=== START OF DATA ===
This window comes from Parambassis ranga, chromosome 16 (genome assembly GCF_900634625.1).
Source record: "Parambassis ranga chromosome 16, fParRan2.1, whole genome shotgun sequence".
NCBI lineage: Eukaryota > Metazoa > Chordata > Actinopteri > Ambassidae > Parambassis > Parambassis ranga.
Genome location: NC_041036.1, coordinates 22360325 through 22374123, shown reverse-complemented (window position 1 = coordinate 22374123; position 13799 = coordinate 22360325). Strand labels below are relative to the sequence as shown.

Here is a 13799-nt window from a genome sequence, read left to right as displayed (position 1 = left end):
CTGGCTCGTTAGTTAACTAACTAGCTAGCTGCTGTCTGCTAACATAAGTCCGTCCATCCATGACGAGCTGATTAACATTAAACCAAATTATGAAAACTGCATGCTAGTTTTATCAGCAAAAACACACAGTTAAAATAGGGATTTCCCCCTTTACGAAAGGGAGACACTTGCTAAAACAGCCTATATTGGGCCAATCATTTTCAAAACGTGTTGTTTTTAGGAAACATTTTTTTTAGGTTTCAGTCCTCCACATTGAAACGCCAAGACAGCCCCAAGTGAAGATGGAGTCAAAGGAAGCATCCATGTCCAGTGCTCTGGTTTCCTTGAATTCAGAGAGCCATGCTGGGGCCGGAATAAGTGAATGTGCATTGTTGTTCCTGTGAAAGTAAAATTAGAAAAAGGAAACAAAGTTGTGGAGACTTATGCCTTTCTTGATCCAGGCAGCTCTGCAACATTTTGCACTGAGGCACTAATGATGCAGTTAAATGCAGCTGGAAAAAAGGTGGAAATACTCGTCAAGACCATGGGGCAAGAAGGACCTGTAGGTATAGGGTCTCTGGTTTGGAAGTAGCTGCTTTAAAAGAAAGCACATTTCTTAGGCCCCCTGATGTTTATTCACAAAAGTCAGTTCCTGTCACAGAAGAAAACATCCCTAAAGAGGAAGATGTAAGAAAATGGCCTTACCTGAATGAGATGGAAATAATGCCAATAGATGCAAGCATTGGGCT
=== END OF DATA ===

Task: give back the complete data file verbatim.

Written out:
This window comes from Parambassis ranga, chromosome 16 (genome assembly GCF_900634625.1).
Source record: "Parambassis ranga chromosome 16, fParRan2.1, whole genome shotgun sequence".
NCBI lineage: Eukaryota > Metazoa > Chordata > Actinopteri > Ambassidae > Parambassis > Parambassis ranga.
Genome location: NC_041036.1, coordinates 22360325 through 22374123, shown reverse-complemented (window position 1 = coordinate 22374123; position 13799 = coordinate 22360325). Strand labels below are relative to the sequence as shown.

Here is a 13799-nt window from a genome sequence, read left to right as displayed (position 1 = left end):
CTGGCTCGTTAGTTAACTAACTAGCTAGCTGCTGTCTGCTAACATAAGTCCGTCCATCCATGACGAGCTGATTAACATTAAACCAAATTATGAAAACTGCATGCTAGTTTTATCAGCAAAAACACACAGTTAAAATAGGGATTTCCCCCTTTACGAAAGGGAGACACTTGCTAAAACAGCCTATATTGGGCCAATCATTTTCAAAACGTGTTGTTTTTAGGAAACATTTTTTTTAGGTTTCAGTCCTCCACATTGAAACGCCAAGACAGCCCCAAGTGAAGATGGAGTCAAAGGAAGCATCCATGTCCAGTGCTCTGGTTTCCTTGAATTCAGAGAGCCATGCTGGGGCCGGAATAAGTGAATGTGCATTGTTGTTCCTGTGAAAGTAAAATTAGAAAAAGGAAACAAAGTTGTGGAGACTTATGCCTTTCTTGATCCAGGCAGCTCTGCAACATTTTGCACTGAGGCACTAATGATGCAGTTAAATGCAGCTGGAAAAAAGGTGGAAATACTCGTCAAGACCATGGGGCAAGAAGGACCTGTAGGTATAGGGTCTCTGGTTTGGAAGTAGCTGCTTTAAAAGAAAGCACATTTCTTAGGCCCCCTGATGTTTATTCACAAAAGTCAGTTCCTGTCACAGAAGAAAACATCCCTAAAGAGGAAGATGTAAGAAAATGGCCTTACCTGAATGAGATGGAAATAATGCCAATAGATGCAAGCATTGGGCT